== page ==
6 of the Hardest Percussion Instruments to Learn

Being a percussion player is never boring. There are so many different percussion instruments to learn you have a never-ending arsenal of sounds and instruments to choose from.

If you have learned all the basic instruments and want to learn something more challenging, you may wonder which percussion instruments are the most difficult to learn.

It is tricky to say what is the hardest percussion instrument to learn because there are different types of techniques for virtually all percussion instruments.

Here is a list of six of the hardest percussion instruments to learn and an explanation of what makes them so difficult.

1. Tabla

The Tabla is a pair of drums that originated in India and is used to produce the sounds of regions like Pakistan and Sri Lanka. 

The pair of drums are different shapes and sizes. 

Typically Tablas are made of wood, covered with a stretched membrane head that includes a hoop with ropes and dowels to create the tuning. 

The Tabla player uses the palms of their hands and their fingers to produce multiple varieties of rhythms and sounds. 

The written music for Tabla is complex and not usually written in English. 

A beginner percussionist is rarely introduced to the Tabla.

The unique method of writing for the instrument and the advanced technique of using both palm and fingers to produce differing tones and rhythms makes the Tabla one of the hardest percussion instruments to learn.

2. Piano

Yes, pianos are considered percussion instruments. Because the sound is coming from something hitting an object (the hammer hitting the string) it is considered percussion.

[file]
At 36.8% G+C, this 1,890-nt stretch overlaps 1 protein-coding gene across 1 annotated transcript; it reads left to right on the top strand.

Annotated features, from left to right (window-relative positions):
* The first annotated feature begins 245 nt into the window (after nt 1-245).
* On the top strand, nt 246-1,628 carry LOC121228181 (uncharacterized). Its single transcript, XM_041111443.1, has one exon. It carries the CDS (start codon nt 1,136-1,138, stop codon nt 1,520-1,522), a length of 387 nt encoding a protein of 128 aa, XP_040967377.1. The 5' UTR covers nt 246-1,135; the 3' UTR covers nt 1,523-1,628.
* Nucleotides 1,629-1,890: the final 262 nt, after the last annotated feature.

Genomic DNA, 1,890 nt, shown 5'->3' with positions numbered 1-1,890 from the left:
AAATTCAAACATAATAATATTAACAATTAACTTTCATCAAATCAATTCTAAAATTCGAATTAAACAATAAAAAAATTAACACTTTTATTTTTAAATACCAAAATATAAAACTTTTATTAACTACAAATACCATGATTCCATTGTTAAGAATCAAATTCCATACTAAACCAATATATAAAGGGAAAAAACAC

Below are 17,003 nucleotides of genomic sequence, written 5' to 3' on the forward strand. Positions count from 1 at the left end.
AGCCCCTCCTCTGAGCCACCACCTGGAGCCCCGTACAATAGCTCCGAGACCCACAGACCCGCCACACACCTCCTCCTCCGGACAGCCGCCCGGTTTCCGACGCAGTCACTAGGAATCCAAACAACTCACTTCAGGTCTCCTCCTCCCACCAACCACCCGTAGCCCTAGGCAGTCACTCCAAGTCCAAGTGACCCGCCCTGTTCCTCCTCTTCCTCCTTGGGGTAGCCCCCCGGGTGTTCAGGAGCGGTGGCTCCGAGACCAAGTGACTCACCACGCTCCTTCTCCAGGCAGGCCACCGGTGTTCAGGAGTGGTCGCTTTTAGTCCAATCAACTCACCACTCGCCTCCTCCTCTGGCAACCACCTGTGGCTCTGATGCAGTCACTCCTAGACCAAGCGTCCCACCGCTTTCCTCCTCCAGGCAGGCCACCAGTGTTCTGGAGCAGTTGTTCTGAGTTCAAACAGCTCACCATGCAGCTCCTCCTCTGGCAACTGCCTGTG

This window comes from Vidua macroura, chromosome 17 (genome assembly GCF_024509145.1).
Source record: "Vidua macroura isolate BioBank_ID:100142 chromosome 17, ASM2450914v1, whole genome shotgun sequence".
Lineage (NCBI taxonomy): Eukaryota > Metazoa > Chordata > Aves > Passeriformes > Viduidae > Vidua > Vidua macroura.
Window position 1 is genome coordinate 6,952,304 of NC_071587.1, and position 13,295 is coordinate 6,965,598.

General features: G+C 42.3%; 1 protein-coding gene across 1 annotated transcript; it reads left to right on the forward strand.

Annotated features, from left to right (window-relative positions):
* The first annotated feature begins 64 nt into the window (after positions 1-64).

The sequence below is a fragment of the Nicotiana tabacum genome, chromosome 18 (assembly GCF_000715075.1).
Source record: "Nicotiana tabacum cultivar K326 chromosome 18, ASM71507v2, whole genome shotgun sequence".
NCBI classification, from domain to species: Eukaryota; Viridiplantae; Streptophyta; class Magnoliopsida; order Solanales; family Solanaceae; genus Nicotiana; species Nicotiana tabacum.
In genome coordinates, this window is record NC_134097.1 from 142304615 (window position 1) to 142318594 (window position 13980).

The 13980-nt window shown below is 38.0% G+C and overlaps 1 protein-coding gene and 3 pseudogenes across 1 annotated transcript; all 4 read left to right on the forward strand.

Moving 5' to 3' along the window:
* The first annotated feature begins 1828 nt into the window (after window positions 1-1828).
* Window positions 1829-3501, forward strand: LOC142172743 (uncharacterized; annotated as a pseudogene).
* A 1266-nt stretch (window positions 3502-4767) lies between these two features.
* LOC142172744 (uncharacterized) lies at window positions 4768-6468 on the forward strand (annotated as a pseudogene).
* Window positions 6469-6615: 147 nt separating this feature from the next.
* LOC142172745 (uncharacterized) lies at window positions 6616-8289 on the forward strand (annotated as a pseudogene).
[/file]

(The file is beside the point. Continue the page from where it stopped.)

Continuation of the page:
🎵 Note: Pianos are not only considered percussion instruments, but also string instruments. This is one of the reasons it makes them so complex to classify as well as play.

Piano players understand how to read music that has two staves of Music.  To play the piano you must be able to read the music accurately while not looking at your fingers that are depressing the keys. 

Some pianos or keyboards have as many as 88 keys, which means there are a lot of opportunities for wrong notes.  Many piano pieces have chords or counter-rhythms being played with your left hand while a melody is played with your right hand. 

The piano is hard to learn because both hands, and perhaps all ten fingers, are doing something different at all times while you are reading the music but not watching your hands. 

The dexterity necessary in players’ fingers, wrists, and hands is what makes the piano one of the hardest percussion instruments to learn.

3. Mallet Instruments (Concert Bells, Xylophone, Marimba, Chimes)

Mallet instruments like the Marimba are hard to play because, like the piano, you have a keyboard-style instrument.  The added difficulty is that you are striking each note, or tone bar, with a yarn or rubber mallet. 

To play the Marimba or any other mallet instrument, you must use a combination of wrist, arm, and shoulder movements to successfully play the written music in front of you. 

🎵 Note: Many mallet pieces are written for more than two mallets. To play a multiple mallet piece you will need to hold two or more mallets in one or both hands.  Check out 7 of the Most Famous Xylophone Players Throughout History to see some amazing techniques!

Multiple mallet techniques are very difficult and take a lot of practice.  The use of multiple mallets in one or both hands takes years of practice to develop coordination and stamina in your fingers, wrists, arms and shoulders. 

Multiple mallet pieces are some of the most technical pieces written for band, orchestra, percussion ensembles, or solo performances.